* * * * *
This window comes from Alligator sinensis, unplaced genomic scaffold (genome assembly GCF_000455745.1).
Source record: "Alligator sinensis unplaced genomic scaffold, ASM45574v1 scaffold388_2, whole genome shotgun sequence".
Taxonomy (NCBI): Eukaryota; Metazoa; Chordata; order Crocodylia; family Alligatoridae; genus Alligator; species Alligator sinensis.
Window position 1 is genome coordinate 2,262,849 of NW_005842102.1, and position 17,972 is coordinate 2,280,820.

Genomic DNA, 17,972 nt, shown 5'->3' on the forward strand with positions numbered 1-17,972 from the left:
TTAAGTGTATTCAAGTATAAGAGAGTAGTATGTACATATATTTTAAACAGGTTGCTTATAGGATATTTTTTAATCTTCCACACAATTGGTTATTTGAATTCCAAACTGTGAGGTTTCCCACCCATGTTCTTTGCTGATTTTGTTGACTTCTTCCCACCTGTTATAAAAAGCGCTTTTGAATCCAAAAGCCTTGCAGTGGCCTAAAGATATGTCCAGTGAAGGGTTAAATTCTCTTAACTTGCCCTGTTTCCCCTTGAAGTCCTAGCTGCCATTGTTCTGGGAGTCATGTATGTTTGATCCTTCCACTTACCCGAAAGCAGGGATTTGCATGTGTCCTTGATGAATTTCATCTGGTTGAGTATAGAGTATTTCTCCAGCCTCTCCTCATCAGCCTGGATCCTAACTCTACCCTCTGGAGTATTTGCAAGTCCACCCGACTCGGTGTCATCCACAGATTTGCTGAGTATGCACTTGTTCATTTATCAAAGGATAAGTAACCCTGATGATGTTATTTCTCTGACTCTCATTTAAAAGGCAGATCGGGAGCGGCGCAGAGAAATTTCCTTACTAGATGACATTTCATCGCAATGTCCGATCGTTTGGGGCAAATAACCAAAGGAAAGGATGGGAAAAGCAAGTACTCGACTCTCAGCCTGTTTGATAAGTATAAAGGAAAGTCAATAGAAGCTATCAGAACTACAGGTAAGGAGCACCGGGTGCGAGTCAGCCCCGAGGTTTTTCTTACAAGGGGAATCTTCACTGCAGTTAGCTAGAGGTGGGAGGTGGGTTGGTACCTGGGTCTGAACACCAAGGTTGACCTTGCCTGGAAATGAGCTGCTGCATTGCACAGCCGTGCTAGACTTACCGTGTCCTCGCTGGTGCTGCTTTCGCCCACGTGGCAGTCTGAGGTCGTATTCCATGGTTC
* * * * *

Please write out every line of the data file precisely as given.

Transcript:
This window comes from Alligator sinensis, unplaced genomic scaffold (genome assembly GCF_000455745.1).
Source record: "Alligator sinensis unplaced genomic scaffold, ASM45574v1 scaffold388_2, whole genome shotgun sequence".
Taxonomy (NCBI): Eukaryota; Metazoa; Chordata; order Crocodylia; family Alligatoridae; genus Alligator; species Alligator sinensis.
Window position 1 is genome coordinate 2,262,849 of NW_005842102.1, and position 17,972 is coordinate 2,280,820.

Genomic DNA, 17,972 nt, shown 5'->3' on the forward strand with positions numbered 1-17,972 from the left:
TTAAGTGTATTCAAGTATAAGAGAGTAGTATGTACATATATTTTAAACAGGTTGCTTATAGGATATTTTTTAATCTTCCACACAATTGGTTATTTGAATTCCAAACTGTGAGGTTTCCCACCCATGTTCTTTGCTGATTTTGTTGACTTCTTCCCACCTGTTATAAAAAGCGCTTTTGAATCCAAAAGCCTTGCAGTGGCCTAAAGATATGTCCAGTGAAGGGTTAAATTCTCTTAACTTGCCCTGTTTCCCCTTGAAGTCCTAGCTGCCATTGTTCTGGGAGTCATGTATGTTTGATCCTTCCACTTACCCGAAAGCAGGGATTTGCATGTGTCCTTGATGAATTTCATCTGGTTGAGTATAGAGTATTTCTCCAGCCTCTCCTCATCAGCCTGGATCCTAACTCTACCCTCTGGAGTATTTGCAAGTCCACCCGACTCGGTGTCATCCACAGATTTGCTGAGTATGCACTTGTTCATTTATCAAAGGATAAGTAACCCTGATGATGTTATTTCTCTGACTCTCATTTAAAAGGCAGATCGGGAGCGGCGCAGAGAAATTTCCTTACTAGATGACATTTCATCGCAATGTCCGATCGTTTGGGGCAAATAACCAAAGGAAAGGATGGGAAAAGCAAGTACTCGACTCTCAGCCTGTTTGATAAGTATAAAGGAAAGTCAATAGAAGCTATCAGAACTACAGGTAAGGAGCACCGGGTGCGAGTCAGCCCCGAGGTTTTTCTTACAAGGGGAATCTTCACTGCAGTTAGCTAGAGGTGGGAGGTGGGTTGGTACCTGGGTCTGAACACCAAGGTTGACCTTGCCTGGAAATGAGCTGCTGCATTGCACAGCCGTGCTAGACTTACCGTGTCCTCGCTGGTGCTGCTTTCGCCCACGTGGCAGTCTGAGGTCGTATTCCATGGTTC